Olson is dedicated to preparing students to teach music in public schools and has an ability to work with voices that are just forming and those of more mature, well-developed singers, Robbins said.

She looks forward to returning to campus: “I have extremely good memories of how I was treated as a student at PLU,” Olson said. “Since I’ve been a teacher, I haven’t found that kind of atmosphere, where students are the priority and are so valued.”

She said she is honored to conduct the choir in which she performed under Maurice Skones. She hopes to continue the traditions he and Sparks have maintained, as well as try some new things, such as introducing the choir to more ethnic and European music.

Olson will join PLU as an associate professor in the fall. The Choir of the West celebrates its 75 th anniversary this year. Sparks will take the choir on a tour of Scandinavia in May and June, and a reunion concert with past members will take place at 2 p.m. Sunday, Oct. 14, at Lagerquist Concert Hall.

Online…instead of in line
LuteWorld logoOne of the longest standing and most aggravating student traditions—waiting at the bookstore to purchase textbooks—could be a thing of the past. Soon, the tradition will become a short stroll to a computer, as the PLU Bookstore makes online ordering available. Not only will students be able to purchase books online, but alumni, parents and other shoppers can order sweatshirts, CDs and other merchandise.

It will all be done through Luteworld, the PLU Bookstore’s new Internet venture, scheduled to launch Aug. 1. Find it at luteworld.plu.edu.

“We’re replicating most of the store online, and in some ways, we’re going to expand the store,” said Mark Mulder, BBA ’93, MBA ‘00 director of Auxiliary Services.

The electronic store will reduce crowds in the bookstore and make items available to a much broader audience.

Students will be able to order books for their classes and have them delivered or ready for pickup. The Lutes Team Store will offer athletic wear and PLU clothing, and the “Uniquely PLU!” section hopes to showcase authors, artists and musicians with ties to PLU. Luteworld also will offer a New Lutes Center, with information for incoming students about how to find the right books, how to order a computer and other tips. Future plans include selling tickets to campus events online.

PLU MBA and marketing students helped the bookstore prepare to enter the world of e-commerce.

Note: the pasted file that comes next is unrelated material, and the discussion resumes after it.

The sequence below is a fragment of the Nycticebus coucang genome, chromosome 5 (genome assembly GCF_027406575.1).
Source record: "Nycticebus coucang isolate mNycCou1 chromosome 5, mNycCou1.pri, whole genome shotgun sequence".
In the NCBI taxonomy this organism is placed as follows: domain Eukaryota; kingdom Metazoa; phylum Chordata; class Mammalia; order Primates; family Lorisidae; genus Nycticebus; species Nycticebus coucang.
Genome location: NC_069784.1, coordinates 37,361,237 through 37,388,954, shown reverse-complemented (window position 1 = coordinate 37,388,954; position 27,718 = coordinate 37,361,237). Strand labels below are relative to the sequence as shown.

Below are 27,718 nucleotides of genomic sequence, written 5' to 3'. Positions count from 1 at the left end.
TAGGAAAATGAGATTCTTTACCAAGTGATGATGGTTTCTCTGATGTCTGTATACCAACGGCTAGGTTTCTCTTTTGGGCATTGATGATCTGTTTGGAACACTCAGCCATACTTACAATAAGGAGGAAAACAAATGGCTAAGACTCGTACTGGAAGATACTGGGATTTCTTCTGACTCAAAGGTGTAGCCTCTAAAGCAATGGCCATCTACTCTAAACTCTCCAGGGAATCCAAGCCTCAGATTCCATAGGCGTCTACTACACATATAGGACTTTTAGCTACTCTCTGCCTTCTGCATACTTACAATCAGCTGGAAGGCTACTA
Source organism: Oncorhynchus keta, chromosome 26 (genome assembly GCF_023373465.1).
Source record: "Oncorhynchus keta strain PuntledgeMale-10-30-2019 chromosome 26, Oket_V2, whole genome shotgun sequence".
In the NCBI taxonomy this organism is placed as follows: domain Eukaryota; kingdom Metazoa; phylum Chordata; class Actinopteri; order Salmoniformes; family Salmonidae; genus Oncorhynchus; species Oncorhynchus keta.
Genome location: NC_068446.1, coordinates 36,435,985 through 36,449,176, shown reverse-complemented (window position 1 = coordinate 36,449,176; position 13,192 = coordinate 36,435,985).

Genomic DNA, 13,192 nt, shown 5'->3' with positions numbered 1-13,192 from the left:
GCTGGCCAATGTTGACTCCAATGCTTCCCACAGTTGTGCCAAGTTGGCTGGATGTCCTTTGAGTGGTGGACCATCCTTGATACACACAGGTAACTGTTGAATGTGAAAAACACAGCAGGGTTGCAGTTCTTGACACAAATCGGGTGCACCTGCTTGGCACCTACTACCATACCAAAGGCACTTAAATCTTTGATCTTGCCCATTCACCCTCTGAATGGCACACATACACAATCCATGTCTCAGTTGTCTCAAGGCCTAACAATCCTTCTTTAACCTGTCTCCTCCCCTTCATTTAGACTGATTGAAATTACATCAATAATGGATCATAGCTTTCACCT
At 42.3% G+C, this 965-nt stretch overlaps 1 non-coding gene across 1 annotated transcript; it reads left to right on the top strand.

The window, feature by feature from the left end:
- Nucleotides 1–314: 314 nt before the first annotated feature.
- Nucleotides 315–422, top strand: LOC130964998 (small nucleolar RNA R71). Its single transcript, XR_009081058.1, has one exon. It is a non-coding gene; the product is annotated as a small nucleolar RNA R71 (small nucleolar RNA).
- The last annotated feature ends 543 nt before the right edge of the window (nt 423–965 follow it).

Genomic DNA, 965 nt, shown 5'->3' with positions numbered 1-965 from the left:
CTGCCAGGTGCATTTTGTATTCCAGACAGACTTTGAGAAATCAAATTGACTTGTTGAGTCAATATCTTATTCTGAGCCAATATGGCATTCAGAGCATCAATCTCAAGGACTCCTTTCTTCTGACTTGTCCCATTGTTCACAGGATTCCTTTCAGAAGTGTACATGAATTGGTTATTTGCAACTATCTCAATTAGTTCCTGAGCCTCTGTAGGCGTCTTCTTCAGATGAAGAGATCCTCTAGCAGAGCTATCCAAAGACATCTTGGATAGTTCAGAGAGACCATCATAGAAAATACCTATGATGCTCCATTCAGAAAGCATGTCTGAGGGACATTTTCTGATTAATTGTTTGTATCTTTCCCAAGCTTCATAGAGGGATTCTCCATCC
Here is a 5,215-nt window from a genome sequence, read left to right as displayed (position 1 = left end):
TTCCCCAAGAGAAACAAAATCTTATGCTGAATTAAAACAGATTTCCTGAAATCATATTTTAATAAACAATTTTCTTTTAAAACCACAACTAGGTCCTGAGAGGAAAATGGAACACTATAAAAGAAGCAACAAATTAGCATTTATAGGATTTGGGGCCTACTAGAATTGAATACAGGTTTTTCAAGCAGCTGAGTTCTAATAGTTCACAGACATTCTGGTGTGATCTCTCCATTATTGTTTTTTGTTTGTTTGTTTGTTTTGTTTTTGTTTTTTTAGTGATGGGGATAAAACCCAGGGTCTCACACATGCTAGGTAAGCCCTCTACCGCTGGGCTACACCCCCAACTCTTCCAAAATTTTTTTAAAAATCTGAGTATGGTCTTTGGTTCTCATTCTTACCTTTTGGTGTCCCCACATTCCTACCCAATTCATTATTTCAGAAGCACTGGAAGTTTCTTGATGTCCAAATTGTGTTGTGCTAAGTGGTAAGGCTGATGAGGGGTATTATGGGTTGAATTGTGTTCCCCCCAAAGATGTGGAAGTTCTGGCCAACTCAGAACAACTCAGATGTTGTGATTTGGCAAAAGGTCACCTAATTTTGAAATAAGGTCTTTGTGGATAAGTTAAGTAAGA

“These are things that have been researched by and for our students,” Mulder said. “We surveyed our students and they even picked the name.”

Items will be offered at the same price as in the store, and as with most online services, there will be shipping charges for delivered items. Gift-wrapping will be available.

“It is a huge service improvement,” Mulder said. “And when you buy from Luteworld, all the money stays on campus. We give every dollar we make back to the university.”

Encore! off and running
Thanks to all of you who have visited our new online supplement to Scene, Encore! (www.plu.edu/encore). In this edition, we introduce a new design as well as expanded content. As some who have visited already know, you can find exclusive Web-only articles, links to various PLU Websites and information related to the articles you are reading in this edition. Keep your comments coming to encore@plu.edu. They have been extremely helpful in making Encore! a great site.

Along with many supplements to Scene stories, you will find these Encore! features:

NAICU president discusses changing face of higher education
Higher education in America faces challenges in the next 10 years exceeding any since the late 1940s, according to David Warren, president of the National Association of Colleges and Universities, who recently visited PLU. Only colleges that are prepared to meet the expectations of these students— from the food they eat, to the racial mix of the faculty and staff and the involvement of institutions in the community—will succeed in attracting and retaining these students.

Student filmmakers make movies, spark PLU Film Society
While other students are trying to figure out what they want to do for a career, Ben Dobyns ’02 is trying to figure out how to finance his next film. Dobyns, along with screenwriter/actor Matt Vancil ’01, have created two back-to-back comic horror films, a PLU Film Society and their own production company, Dead Gentlemen Productions.

Robot Building
His name is Morris, and he hopes to be a fully operational robot. See how a group of computer science and computer engineering majors, as a part of their Senior Capstone Project, built a robot using the Lego® Mindstorms™ Robotic Invention System.

Dealing with a bearish market